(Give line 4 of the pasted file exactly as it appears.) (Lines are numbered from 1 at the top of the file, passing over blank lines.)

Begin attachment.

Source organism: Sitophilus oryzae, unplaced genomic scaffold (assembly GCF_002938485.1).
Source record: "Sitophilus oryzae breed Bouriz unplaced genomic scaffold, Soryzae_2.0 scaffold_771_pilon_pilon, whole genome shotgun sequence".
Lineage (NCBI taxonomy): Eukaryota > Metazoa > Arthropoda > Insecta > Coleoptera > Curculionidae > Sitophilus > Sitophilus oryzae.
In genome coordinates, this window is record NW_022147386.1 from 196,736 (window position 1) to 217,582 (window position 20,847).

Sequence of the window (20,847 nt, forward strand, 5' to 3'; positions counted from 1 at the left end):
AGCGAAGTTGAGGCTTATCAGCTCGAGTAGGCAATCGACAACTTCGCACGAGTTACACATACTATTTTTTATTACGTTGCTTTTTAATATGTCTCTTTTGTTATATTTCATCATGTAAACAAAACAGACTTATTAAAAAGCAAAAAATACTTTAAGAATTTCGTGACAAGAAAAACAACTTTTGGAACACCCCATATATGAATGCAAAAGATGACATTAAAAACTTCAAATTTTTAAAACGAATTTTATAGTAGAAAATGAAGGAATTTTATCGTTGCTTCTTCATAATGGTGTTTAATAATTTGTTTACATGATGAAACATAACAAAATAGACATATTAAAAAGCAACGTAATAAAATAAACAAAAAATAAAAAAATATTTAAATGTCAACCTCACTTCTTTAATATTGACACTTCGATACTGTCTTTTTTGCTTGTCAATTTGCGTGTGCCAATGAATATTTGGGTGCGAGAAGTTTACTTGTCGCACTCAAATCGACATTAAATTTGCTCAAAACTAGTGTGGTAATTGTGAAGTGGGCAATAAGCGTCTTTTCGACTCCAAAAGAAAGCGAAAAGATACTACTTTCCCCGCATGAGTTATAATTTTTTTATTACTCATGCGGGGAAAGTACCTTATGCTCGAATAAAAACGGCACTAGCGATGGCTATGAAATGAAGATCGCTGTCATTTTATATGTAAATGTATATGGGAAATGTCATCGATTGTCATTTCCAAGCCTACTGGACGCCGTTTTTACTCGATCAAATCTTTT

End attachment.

In genome coordinates, this window is record NW_022147386.1 from 196,736 (window position 1) to 217,582 (window position 20,847).